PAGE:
“You think of yourself as a martyr?” Great. She thinks I’m deluded.
“No. I said I would be willing to be one for the sake of a greater purpose, which I haven’t had to do yet. The first step is acknowledging the risk of there being consequences, which I’ve already done. I haven’t yet been faced with any consequences from my explorations, but if I was, I would accept them.”
Her stiff little smile looked like it had been taped onto her face, and her eyes looked like they had fear behind them. I grinned back, and she let out a sigh that sounded more like a gasp. “Well, I think our time is up. How’s next week?”
“I’m going on a trip to explore an abandoned hospital on Tuesday, but I’ll be back Wednesday afternoon.” It was actually an abandoned insane asylum, but I didn’t want to tell her that in case she thought it was a little too appropriate given what she obviously thought was my unstable state of mind.
She let out another gasping sigh. “Okay, how does Thursday look?”
“That’s fine. I’m free all day.”
“Okay then, Claire, I’ll see you at 3:00 on Thursday afternoon?” She smiled and handed me her card with the appointment time written in her perfect handwriting on the back.
“Oh, I thought you meant Thursday morning. I can’t do Thursday afternoon.” She looked absolutely flabbergasted.
“Well, I mean, I’m usually not here that early, but, um—maybe Friday we—“
“I’m kidding, Dr. Chapman.” Now it was my turn to sigh.
Some people just don’t get it.

Wednesday, May 14, 2008

What To Bring

So here's a list I came up with, although every explorer knows many of these are basics. The list of equipment to bring starts with the most obvious stuff and progresses to the gear needed for more serious UE trips.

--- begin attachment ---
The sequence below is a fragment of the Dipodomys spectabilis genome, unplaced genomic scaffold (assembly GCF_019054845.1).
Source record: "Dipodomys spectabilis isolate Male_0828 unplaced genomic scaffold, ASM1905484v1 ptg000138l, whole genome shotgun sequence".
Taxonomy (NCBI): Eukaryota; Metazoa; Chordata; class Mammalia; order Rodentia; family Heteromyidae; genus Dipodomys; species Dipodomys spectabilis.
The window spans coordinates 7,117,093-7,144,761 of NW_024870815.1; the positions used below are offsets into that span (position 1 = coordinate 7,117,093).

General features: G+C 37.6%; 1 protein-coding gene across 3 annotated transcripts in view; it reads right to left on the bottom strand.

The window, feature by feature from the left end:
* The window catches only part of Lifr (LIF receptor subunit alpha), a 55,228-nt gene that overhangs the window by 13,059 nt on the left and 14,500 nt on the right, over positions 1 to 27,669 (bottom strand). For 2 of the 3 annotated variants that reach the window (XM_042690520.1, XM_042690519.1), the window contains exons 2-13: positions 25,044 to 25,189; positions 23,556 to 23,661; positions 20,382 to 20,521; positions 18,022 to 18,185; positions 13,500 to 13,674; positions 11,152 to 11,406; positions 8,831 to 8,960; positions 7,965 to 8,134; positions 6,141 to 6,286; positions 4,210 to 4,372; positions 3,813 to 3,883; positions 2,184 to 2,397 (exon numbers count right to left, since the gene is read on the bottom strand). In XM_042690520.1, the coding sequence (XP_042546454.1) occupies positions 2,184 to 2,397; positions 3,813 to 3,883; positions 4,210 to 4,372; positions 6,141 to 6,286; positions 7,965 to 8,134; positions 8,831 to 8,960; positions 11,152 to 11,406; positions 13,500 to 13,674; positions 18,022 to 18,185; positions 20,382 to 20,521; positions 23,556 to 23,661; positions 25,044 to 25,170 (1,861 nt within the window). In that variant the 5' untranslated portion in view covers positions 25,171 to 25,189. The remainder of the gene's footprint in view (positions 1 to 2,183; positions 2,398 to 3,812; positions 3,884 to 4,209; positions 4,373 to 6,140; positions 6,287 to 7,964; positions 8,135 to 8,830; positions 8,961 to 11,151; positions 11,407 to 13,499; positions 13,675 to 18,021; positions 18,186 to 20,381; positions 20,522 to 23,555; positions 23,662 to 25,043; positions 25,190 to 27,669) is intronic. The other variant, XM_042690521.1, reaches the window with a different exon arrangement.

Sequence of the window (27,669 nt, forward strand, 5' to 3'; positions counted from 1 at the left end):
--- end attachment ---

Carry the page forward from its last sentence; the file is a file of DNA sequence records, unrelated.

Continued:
1. Camera and Equipment: Documenting your journey is the most important part.

2. Three Flashlights: Always have a spare in case something happens to the first one. Always have a second spare in case something happens to the second one.

3. Cell Phone: For communicating with exploring partners or with the outside world.

4. Multi-Purpose Tool: For loosening bolts on doors, cutting wires or ropes.

5. Towel: For use as a blanket, bed, distress signal, face protection against fumes, or drying oneself.

6. First-Aid Kit: For scratches, cuts and bruises, although if you're careful, you'll almost never need to use it.

7. Extra Batteries: For your camera, walkie talkies and flashlights.

8. Walkie Talkies: Only if you’ll be exploring an area without cell phone reception.

9. Glowsticks: To signal to your partners (flashlights could be mistaken for a security officer).

10. Food: Only if you will be in an area long enough to need sustenance at some point. Energy bars and trail mix are perfect.

11. Water: Because we all get thirsty. One Nalgene bottle is usually enough.

12. Gas Mask: If you plan on exploring a location with airborne contaminates. A filter with an efficiency rating of P100 should protect you from everything, including asbestos.